Reasons to attack the Course

Oftentimes I notice people who delve into A Course in Miracles becoming puzzled, if not outright offended, by the unilateral use of masculin pronouns. The words ‘she’ or ‘her’ never once appear in its entire 1500+ pages. The text is replete with references to ‘my brother’, but not once does it refer to ‘my sister’. For some folks, that in itself is reason enough to close the book, discarding it as ‘sexist’. They then go and find a spirituality that seems to do justice to the equality of the male and female aspects of life.

Another major objection that I oftentimes notice with Course ‘novices’ is about its use of biblical language. In the Course, we read a lot about God, Jesus, and the Holy Spirit, as well as typically Christian concepts  such as the crucifixion and the Last Judgment. Additionally, when it becomes clear that the author of A Course in Miracles is no-one less than Jesus himself, he is immediately mixed up with the historical Jesus as depicted in the Bible. Since spiritual aspirants are usually not too hot about religion, again the book is closed and discarded as being “overly religious”. Such people find non-religious “new-age”-like spiritualities much more attractive.

The more analytically inclined people object to the Course because of its many seeming contradictions. For example, at one point we read that God did not create this world and knows nothing about it (W-pI:14); but several chapters later we read that God is lonely without his children, weeps for their suffering, and even thinks that they must be awakened [by Him] (T-6.V.1:8). Similarly, at one point we read that Jesus only asks ‘a little willingness’ from us, while at other times he explicitly talks about ‘abundant willingness’.  Moreover, oftentimes the text feels more poetic than scientific. Again, such analytical people discard the book as being ‘filled with contradictions, surely  by an incompetent author.’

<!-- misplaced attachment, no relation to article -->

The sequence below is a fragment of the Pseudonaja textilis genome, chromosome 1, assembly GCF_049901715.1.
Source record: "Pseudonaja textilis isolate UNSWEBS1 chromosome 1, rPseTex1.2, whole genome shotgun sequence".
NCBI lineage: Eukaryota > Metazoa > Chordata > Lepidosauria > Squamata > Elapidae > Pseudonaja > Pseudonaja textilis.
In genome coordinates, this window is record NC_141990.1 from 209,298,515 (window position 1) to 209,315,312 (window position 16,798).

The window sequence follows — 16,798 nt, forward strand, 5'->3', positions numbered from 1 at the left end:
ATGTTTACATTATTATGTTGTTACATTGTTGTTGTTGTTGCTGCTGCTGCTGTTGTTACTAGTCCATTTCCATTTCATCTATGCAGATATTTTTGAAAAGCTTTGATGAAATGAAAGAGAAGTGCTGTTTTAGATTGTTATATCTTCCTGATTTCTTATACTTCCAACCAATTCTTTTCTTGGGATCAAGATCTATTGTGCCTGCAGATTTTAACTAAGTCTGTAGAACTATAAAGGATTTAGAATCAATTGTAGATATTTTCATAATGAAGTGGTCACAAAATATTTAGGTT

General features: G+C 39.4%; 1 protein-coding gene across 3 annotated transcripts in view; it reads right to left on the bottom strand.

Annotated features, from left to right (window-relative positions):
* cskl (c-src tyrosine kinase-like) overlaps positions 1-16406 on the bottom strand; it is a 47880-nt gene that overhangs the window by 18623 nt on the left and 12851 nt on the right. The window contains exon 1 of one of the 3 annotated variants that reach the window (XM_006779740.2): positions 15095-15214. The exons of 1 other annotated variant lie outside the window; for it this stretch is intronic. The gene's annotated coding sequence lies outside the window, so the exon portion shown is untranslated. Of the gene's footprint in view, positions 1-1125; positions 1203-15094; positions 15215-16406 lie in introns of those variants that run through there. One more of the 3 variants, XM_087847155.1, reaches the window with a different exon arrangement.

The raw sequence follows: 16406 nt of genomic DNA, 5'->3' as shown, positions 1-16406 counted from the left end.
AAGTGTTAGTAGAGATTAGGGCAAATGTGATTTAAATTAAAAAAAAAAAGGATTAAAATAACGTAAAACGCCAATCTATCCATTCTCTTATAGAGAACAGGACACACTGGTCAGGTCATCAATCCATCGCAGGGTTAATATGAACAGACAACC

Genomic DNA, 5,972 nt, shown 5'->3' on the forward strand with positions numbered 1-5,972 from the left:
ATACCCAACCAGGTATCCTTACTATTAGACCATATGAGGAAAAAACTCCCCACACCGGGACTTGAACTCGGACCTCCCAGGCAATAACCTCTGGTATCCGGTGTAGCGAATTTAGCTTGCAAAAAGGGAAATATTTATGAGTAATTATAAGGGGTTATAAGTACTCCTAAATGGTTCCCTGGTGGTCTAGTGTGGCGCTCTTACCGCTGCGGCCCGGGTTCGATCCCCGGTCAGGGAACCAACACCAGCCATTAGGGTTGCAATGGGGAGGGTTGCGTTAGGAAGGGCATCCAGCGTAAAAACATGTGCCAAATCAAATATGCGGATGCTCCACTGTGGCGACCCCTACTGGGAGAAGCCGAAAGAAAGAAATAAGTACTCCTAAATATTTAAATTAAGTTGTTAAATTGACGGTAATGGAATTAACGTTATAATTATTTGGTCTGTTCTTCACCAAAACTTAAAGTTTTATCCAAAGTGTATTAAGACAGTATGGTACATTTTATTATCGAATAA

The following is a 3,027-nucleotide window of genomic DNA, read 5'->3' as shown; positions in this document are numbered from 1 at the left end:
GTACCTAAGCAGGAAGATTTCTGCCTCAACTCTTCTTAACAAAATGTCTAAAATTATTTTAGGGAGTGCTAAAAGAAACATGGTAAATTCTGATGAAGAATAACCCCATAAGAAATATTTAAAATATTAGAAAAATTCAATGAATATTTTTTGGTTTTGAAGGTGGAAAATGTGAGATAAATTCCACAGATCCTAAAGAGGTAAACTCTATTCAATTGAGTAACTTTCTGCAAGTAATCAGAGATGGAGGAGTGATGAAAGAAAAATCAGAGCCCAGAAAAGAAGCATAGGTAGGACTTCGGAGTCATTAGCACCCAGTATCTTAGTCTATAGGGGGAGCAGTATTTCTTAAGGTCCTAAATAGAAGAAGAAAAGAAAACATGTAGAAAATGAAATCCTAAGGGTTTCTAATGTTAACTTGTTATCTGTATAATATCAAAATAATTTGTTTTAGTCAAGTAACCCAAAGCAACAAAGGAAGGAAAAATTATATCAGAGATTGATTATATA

And last but not least, many novice students consider the curriculum to be simply too vague or complex, especially the text. Sentences such as “It is sure that those who select certain ones as partners in any aspect of living, and use them for any purpose which they would not share with others, are trying to live with guilt rather than die of it.” (T-16.IV.4:5-7) only make sense once you fathom core Course concepts such as “Projection makes perception“, “Ideas leave not their source“, and “Together, or not at all.” Until then, many passages simply do not seem to make sense, because they are still read by a mind that’s in ego-mode.

However, as scholar Kenneth Wapnick never tired of explaining, all such objections always focus on various aspects of form of the Course’s curriculum. For example, every time we read about ‘he’, ‘him’ or ‘his’ in the Course, Jesus refers to all people. That’s the content he discusses. It would be rather awkward to explicitly mention both genders all the time. What’s more: to Jesus, gender is completely irrelevant anyway, since he and his curriculum focus exclusively on the mind, which has no gender. So objections about the text using only masculine pronouns focus on form, not on content.